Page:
The house made tonic water with a sharp juniper note makes a super flavorful gin and tonic, perfectly refreshing on a hot summer night. You will find a few Czech Republic wines on the menu next to offerings from Germany, Italy, and Austria to complement your dinner.

Dessert is amazing, this is a bakery after all. The chocolate cake, Likérová špička, vanilka, is an elevated twist on the traditional Czech likérová špička. It is divine, sweet, and a perfect ending to your dinner.

Prague’s subway is user friendly, you can easily hop over to the Karlin suburb on the Yellow Line for a delicious meal at Eska. The neighborhood is lively and will show you a local side of Prague you won’t see in Old Town.

Cestr steakhouse, Prague, Czech Republic.
Čestr (Photo Credit: Sandi Barrett)

2. Čestr

Čestr in the city center area is a beautifully designed, upscale steakhouse near the horse-riding statue of Saint Wenceslas. It focuses on Czech heritage breeds including Fleckvieh (Čestr) cattle and Přeštík pig. The restaurant is a masterpiece of contemporary decor and modern cuisine. The hip urban design with an open kitchen gives diners the feeling of being guests in a friend’s chic, uptown flat.

OK, the potato puree served with the smoked tri-tip and mushroom gravy is heavenly. It is like grandma’s best traditional Czech dish elevated to a higher calling. The braised beef is succulent and cooked to absolute perfection. I’m not entirely sure how they prepared the potato puree, but it is the best potato puree I have ever tasted. The chanterelle mushroom gravy was the crowning glory of the dish and we were all fighting over who would get the very last drop.

The brioche dumplings and the ragout with cumin paired perfectly with their dark draft beer, nefiltrovaný Kozel (unfiltered Kozel), for a smoky, salty, unctuous bite. Each absolutely delicious dish is delivered on its beautiful house china as the waitstaff details the highlights of the offerings.

Čestr’s extensive wine list pairs beautifully with the expertly prepared dishes. You will adore eating at Čestr. This restaurant needs to be on your menu when you visit Prague.

Lokal family style servings.
family style (Photo Credit: Sandi Barrett)

3. Lokal

Sometimes you just want to get out of the house and enjoy a nosh with some friends. Lokal is a chain of neighborhood pubs located throughout the city. It offers guests great Pilsner Urquell, easy to share small plates, and a lively spot to gather. The classic Czech bar food often served at beer halls is exactly what you crave when you are out for the evening with great friends. The Lokal’s version of traditional pub grub is delicious and satisfying, just what you want when planning for a night out of pint lifting.

Ham served with whipped horseradish, the classic frankfurter sausages with mustard, fried cheese (oh, yeah), and soused carp with onions are perfect accompaniments to the classic Czech beer, Pilsner Urquell. These traditional dishes are served up simply letting the beer and conversation take center stage.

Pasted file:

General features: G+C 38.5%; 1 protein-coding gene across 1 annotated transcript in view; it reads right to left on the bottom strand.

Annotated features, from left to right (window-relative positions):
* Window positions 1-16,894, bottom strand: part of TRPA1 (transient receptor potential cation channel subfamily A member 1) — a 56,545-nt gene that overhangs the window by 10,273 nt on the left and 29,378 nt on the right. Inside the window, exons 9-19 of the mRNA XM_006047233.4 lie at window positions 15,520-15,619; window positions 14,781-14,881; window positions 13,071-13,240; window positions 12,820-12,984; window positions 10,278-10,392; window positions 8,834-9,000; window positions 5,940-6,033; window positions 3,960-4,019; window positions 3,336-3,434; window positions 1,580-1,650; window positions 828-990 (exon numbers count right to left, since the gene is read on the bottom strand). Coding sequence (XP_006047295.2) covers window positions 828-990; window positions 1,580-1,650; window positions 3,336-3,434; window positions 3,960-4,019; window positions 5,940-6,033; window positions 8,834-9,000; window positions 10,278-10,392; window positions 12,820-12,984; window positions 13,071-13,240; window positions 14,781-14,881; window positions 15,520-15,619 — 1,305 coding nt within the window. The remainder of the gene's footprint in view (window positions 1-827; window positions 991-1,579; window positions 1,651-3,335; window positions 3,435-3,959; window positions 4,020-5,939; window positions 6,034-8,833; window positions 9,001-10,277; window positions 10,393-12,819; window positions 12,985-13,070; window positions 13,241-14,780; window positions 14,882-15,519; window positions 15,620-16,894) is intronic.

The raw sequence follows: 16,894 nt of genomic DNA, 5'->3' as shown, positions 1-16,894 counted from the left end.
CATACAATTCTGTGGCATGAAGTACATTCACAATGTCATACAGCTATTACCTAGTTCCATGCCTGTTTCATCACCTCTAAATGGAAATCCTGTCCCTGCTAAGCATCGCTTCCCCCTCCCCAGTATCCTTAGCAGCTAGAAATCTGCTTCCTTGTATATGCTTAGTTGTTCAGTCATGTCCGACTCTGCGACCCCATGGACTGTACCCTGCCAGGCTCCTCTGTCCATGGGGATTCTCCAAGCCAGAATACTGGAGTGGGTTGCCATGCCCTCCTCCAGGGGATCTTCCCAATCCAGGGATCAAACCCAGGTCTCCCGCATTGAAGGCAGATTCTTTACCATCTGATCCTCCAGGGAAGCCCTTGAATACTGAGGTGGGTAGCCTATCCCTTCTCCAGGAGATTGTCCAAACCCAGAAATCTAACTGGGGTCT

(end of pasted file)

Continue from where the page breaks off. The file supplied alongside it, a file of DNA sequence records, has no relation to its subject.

When you are visiting Prague, a stop at one of the Lokal pubs is a definite must. If you visit in the afternoon, it will be quiet and you should be able to get a table quickly. If you choose to visit later in the evening, be prepared to wait, the tables aren’t turned around at the same rate as they are here in the states. When locals go to the pub, they are planning on staying for the evening.

beef and tarter at Kantyna, Prague.
beef tarter (Photo Credit: Sandi Barrett)

4. Kantýna

Kantýna, the Canteen, is not only the best butcher shop in Prague, it is the prime spot for upscale gatherings and plate sharing dinners. Located in a converted bank, Kantýna is a popular hip spot that is all about the meat. You can order your steak as you enter, then have it expertly prepared while you enjoy a lovely glass of regional wine and an appetizer. The Beef Tartar from dry-aged beef on crusty toast smeared with glorious garlic was the freshest and most flavorful nibble of tartar ever. Add the Sweet and Sour Veggies as a side to cut through the rich beef and you have an absolutely delicious starter.

Kantýna’s wonderful dishes to explore include the minced pork schnitzel, the succulent pork belly, and, of course, a fabulous ribeye steak. Sharing a meal with old friends or new acquaintances is the best way to enjoy the delicious food you will find in this converted bank. There is a charming coziness that you don’t expect when surrounded by all the marble and stainless steel. It must be the constant conversation buzz of the happy patrons enjoying gorgeous plates that give Kantýna its desirable cachet.

Pro Tip: When you travel to a new city, seek out a highly rated food tour, preferably a walking tour so you can work off all the amazing food. You will learn about the area’s culinary traditions, get an impromptu tour of the area, meet some wonderful fellow foodies, and enjoy a variety of dishes instead of having to choose just one dish for your lunch or dinner.

When you are in Prague, and you want to explore its traditional Czech cuisine dished up in a modern presentation, check out one or more of these fabulous restaurants. Prague is a charming city that is easy to explore; visit our Prague destination guide to plan out your visit.

Some other things to consider before you visit Prague:



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Preview: MSU men’s hoops to tip off Battle 4 Atlantis


After winning three straight, Michigan State men’s basketball is set to take on Loyola Chicago in the first game of the Battle 4 Atlantis at Paradise Island, Bahamas.